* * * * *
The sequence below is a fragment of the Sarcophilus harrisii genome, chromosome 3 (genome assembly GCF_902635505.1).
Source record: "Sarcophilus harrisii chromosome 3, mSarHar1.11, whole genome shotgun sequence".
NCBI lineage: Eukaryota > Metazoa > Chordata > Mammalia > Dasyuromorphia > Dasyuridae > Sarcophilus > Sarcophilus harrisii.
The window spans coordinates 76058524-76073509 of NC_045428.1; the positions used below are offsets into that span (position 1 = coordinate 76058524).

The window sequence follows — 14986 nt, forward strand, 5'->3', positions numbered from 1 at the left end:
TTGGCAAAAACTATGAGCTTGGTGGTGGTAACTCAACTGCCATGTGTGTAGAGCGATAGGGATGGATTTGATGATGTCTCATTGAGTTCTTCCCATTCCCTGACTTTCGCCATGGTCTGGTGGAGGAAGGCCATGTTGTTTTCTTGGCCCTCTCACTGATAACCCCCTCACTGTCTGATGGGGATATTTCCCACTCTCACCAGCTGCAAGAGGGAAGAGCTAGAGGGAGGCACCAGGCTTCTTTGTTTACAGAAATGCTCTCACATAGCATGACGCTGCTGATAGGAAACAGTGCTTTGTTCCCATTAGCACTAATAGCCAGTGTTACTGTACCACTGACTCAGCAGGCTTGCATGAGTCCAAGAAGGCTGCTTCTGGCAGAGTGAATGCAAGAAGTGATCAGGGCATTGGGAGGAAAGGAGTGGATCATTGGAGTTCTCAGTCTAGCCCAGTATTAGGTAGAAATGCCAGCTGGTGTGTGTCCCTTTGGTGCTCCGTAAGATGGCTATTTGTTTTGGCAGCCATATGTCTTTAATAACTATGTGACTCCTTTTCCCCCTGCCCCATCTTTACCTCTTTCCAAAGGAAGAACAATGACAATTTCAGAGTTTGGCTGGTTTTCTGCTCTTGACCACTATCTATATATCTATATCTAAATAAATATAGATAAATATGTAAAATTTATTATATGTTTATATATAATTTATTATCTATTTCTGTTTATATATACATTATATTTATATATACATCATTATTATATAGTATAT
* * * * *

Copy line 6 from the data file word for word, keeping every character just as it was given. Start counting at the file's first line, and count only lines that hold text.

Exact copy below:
TTGGCAAAAACTATGAGCTTGGTGGTGGTAACTCAACTGCCATGTGTGTAGAGCGATAGGGATGGATTTGATGATGTCTCATTGAGTTCTTCCCATTCCCTGACTTTCGCCATGGTCTGGTGGAGGAAGGCCATGTTGTTTTCTTGGCCCTCTCACTGATAACCCCCTCACTGTCTGATGGGGATATTTCCCACTCTCACCAGCTGCAAGAGGGAAGAGCTAGAGGGAGGCACCAGGCTTCTTTGTTTACAGAAATGCTCTCACATAGCATGACGCTGCTGATAGGAAACAGTGCTTTGTTCCCATTAGCACTAATAGCCAGTGTTACTGTACCACTGACTCAGCAGGCTTGCATGAGTCCAAGAAGGCTGCTTCTGGCAGAGTGAATGCAAGAAGTGATCAGGGCATTGGGAGGAAAGGAGTGGATCATTGGAGTTCTCAGTCTAGCCCAGTATTAGGTAGAAATGCCAGCTGGTGTGTGTCCCTTTGGTGCTCCGTAAGATGGCTATTTGTTTTGGCAGCCATATGTCTTTAATAACTATGTGACTCCTTTTCCCCCTGCCCCATCTTTACCTCTTTCCAAAGGAAGAACAATGACAATTTCAGAGTTTGGCTGGTTTTCTGCTCTTGACCACTATCTATATATCTATATCTAAATAAATATAGATAAATATGTAAAATTTATTATATGTTTATATATAATTTATTATCTATTTCTGTTTATATATACATTATATTTATATATACATCATTATTATATAGTATAT